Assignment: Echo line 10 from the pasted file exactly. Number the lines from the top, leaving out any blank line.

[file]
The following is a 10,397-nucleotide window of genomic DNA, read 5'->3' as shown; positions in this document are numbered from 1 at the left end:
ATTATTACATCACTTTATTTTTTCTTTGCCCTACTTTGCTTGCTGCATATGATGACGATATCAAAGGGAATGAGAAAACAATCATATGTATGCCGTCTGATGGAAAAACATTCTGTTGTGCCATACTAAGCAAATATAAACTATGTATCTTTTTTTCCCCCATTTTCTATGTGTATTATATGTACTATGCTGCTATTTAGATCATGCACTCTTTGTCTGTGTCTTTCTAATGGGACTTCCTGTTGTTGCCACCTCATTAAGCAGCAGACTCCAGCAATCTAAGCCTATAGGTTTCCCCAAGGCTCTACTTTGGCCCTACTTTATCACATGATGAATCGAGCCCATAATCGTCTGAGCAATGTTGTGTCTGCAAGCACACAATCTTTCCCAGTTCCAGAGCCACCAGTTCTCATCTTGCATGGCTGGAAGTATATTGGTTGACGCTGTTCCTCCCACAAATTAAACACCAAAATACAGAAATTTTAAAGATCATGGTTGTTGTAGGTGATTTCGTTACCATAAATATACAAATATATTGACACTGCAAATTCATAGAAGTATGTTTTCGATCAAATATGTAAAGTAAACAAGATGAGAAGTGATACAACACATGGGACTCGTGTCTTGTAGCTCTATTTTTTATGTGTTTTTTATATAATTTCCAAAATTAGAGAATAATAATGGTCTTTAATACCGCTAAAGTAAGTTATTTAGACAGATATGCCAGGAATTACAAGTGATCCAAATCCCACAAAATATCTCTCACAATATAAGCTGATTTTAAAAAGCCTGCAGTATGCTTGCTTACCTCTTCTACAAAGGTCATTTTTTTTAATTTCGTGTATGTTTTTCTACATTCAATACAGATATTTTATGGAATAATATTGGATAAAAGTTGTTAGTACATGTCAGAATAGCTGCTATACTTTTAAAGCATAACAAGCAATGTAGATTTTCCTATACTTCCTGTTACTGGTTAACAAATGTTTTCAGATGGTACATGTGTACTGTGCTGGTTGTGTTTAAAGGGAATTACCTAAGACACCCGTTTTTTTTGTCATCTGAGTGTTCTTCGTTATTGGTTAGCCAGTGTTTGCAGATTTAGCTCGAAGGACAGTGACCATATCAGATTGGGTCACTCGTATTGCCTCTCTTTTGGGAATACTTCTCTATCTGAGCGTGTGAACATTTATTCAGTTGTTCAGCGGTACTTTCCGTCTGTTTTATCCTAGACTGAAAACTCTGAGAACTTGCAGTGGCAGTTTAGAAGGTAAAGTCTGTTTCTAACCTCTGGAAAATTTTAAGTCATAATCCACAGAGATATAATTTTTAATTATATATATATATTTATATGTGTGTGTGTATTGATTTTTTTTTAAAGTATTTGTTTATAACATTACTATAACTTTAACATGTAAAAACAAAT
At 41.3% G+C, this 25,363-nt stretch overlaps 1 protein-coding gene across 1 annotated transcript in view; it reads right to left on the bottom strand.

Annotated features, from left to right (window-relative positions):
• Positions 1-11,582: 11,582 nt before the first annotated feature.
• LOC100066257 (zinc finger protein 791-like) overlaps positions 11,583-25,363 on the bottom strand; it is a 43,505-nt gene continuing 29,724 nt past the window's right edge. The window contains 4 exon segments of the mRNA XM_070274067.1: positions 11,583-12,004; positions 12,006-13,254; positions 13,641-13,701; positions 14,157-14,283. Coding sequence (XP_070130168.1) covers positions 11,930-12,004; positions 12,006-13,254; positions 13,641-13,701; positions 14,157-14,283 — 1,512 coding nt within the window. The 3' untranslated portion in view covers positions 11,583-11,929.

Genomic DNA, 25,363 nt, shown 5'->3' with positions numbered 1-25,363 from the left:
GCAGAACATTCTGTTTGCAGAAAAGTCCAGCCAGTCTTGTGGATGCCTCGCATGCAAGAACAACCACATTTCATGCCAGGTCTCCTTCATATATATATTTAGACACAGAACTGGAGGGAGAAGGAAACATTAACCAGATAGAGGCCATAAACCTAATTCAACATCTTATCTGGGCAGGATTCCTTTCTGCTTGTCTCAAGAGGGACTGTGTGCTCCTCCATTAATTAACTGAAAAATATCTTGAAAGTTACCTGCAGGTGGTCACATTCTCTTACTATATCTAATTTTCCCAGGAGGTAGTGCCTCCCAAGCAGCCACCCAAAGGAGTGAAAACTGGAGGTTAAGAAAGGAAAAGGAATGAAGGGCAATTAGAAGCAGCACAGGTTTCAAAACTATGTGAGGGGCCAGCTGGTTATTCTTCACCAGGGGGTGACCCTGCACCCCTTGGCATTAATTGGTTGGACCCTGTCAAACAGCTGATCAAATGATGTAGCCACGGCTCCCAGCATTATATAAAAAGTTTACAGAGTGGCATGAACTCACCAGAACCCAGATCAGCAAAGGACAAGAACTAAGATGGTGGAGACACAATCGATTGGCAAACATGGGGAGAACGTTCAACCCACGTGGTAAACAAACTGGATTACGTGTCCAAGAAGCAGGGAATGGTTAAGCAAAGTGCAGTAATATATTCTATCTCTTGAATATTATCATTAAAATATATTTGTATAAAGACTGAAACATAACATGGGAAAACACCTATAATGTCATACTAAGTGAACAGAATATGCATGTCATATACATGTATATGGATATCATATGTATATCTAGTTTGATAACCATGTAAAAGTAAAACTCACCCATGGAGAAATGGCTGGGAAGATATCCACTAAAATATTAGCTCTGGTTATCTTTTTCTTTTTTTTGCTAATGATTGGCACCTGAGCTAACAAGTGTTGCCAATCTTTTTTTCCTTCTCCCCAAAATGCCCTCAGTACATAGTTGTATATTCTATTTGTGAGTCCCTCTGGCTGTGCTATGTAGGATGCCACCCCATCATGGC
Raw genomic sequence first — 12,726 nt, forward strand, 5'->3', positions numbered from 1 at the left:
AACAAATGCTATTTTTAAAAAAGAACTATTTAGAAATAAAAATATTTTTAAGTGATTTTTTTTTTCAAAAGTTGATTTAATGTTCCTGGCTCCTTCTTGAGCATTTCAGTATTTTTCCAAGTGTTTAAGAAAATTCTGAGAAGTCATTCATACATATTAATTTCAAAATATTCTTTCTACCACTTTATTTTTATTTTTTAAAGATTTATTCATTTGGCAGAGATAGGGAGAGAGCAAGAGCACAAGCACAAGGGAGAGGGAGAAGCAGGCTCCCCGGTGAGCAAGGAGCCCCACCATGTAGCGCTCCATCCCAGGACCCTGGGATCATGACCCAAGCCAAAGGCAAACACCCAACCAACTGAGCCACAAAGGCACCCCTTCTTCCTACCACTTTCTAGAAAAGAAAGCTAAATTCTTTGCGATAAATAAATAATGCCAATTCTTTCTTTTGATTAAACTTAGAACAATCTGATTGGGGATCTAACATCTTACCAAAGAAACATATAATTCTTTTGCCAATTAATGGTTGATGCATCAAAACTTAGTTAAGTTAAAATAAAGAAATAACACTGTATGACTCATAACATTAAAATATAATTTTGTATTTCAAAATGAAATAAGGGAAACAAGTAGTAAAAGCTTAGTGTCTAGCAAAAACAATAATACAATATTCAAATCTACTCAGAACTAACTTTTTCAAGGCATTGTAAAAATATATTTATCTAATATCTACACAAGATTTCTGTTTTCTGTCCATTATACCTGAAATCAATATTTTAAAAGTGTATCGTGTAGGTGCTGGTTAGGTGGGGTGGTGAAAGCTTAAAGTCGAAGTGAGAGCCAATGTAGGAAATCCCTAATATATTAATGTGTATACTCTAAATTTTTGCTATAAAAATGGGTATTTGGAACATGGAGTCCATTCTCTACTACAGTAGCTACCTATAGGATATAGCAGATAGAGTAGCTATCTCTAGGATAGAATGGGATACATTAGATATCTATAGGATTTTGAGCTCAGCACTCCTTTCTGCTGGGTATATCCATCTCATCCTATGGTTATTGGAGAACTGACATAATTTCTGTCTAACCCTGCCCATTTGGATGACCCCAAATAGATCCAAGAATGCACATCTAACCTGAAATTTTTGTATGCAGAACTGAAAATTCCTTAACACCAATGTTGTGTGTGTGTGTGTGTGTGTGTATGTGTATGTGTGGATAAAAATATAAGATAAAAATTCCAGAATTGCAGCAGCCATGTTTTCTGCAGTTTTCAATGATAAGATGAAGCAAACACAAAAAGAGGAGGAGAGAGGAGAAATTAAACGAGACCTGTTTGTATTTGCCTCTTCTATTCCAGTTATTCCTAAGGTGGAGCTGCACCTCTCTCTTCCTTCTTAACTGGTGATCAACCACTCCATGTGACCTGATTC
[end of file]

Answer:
AACAAATGCTATTTTTAAAAAAGAACTATTTAGAAATAAAAATATTTTTAAGTGATTTTTTTTTTCAAAAGTTGATTTAATGTTCCTGGCTCCTTCTTGAGCATTTCAGTATTTTTCCAAGTGTTTAAGAAAATTCTGAGAAGTCATTCATACATATTAATTTCAAAATATTCTTTCTACCACTTTATTTTTATTTTTTAAAGATTTATTCATTTGGCAGAGATAGGGAGAGAGCAAGAGCACAAGCACAAGGGAGAGGGAGAAGCAGGCTCCCCGGTGAGCAAGGAGCCCCACCATGTAGCGCTCCATCCCAGGACCCTGGGATCATGACCCAAGCCAAAGGCAAACACCCAACCAACTGAGCCACAAAGGCACCCCTTCTTCCTACCACTTTCTAGAAAAGAAAGCTAAATTCTTTGCGATAAATAAATAATGCCAATTCTTTCTTTTGATTAAACTTAGAACAATCTGATTGGGGATCTAACATCTTACCAAAGAAACATATAATTCTTTTGCCAATTAATGGTTGATGCATCAAAACTTAGTTAAGTTAAAATAAAGAAATAACACTGTATGACTCATAACATTAAAATATAATTTTGTATTTCAAAATGAAATAAGGGAAACAAGTAGTAAAAGCTTAGTGTCTAGCAAAAACAATAATACAATATTCAAATCTACTCAGAACTAACTTTTTCAAGGCATTGTAAAAATATATTTATCTAATATCTACACAAGATTTCTGTTTTCTGTCCATTATACCTGAAATCAATATTTTAAAAGTGTATCGTGTAGGTGCTGGTTAGGTGGGGTGGTGAAAGCTTAAAGTCGAAGTGAGAGCCAATGTAGGAAATCCCTAATATATTAATGTGTATACTCTAAATTTTTGCTATAAAAATGGGTATTTGGAACATGGAGTCCATTCTCTACTACAGTAGCTACCTATAGGATATAGCAGATAGAGTAGCTATCTCTAGGATAGAATGGGATACATTAGATATCTATAGGATTTTGAGCTCAGCACTCCTTTCTGCTGGGTATATCCATCTCATCCTATGGTTATTGGAGAACTGACATAATTTCTGTCTAACCCTGCCCATTTGGATGACCCCAAATAGATCCAAGAATGCACATCTAACCTGAAATTTTTGTATGCAGAACTGAAAATTCCTTAACACCAATGTTGTGTGTGTGTGTGTGTGTGTGTATGTGTATGTGTGGATAAAAATATAAGATAAAAATTCCAGAATTGCAGCAGCCATGTTTTCTGCAGTTTTCAATGATAAGATGAAGCAAACACAAAAAGAGGAGGAGAGAGGAGAAATTAAACGAGACCTGTTTGTATTTGCCTCTTCTATTCCAGTTATTCCTAAGGTGGAGCTGCACCTCTCTCTTCCTTCTTAACTGGTGATCAACCACTCCATGTGACCTGATTC